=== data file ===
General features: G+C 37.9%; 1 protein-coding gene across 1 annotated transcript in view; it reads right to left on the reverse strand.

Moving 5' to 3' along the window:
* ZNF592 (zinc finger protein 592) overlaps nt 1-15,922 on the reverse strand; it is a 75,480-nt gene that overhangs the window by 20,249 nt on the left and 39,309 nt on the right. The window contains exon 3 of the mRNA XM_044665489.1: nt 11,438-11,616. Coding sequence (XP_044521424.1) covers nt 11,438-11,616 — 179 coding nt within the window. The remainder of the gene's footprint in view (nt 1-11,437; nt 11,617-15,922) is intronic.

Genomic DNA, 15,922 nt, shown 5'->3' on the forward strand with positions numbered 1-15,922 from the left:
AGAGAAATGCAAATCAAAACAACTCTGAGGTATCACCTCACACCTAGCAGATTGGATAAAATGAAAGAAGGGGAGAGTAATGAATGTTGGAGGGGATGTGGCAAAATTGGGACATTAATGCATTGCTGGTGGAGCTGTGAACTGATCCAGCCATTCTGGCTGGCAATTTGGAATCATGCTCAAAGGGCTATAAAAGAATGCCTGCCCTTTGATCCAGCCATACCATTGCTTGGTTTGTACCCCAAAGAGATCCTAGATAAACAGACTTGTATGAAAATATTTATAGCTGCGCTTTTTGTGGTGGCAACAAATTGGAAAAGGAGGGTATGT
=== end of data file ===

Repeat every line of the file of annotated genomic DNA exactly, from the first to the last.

General features: G+C 37.9%; 1 protein-coding gene across 1 annotated transcript in view; it reads right to left on the reverse strand.

Moving 5' to 3' along the window:
* ZNF592 (zinc finger protein 592) overlaps nt 1-15,922 on the reverse strand; it is a 75,480-nt gene that overhangs the window by 20,249 nt on the left and 39,309 nt on the right. The window contains exon 3 of the mRNA XM_044665489.1: nt 11,438-11,616. Coding sequence (XP_044521424.1) covers nt 11,438-11,616 — 179 coding nt within the window. The remainder of the gene's footprint in view (nt 1-11,437; nt 11,617-15,922) is intronic.

Genomic DNA, 15,922 nt, shown 5'->3' on the forward strand with positions numbered 1-15,922 from the left:
AGAGAAATGCAAATCAAAACAACTCTGAGGTATCACCTCACACCTAGCAGATTGGATAAAATGAAAGAAGGGGAGAGTAATGAATGTTGGAGGGGATGTGGCAAAATTGGGACATTAATGCATTGCTGGTGGAGCTGTGAACTGATCCAGCCATTCTGGCTGGCAATTTGGAATCATGCTCAAAGGGCTATAAAAGAATGCCTGCCCTTTGATCCAGCCATACCATTGCTTGGTTTGTACCCCAAAGAGATCCTAGATAAACAGACTTGTATGAAAATATTTATAGCTGCGCTTTTTGTGGTGGCAACAAATTGGAAAAGGAGGGTATGT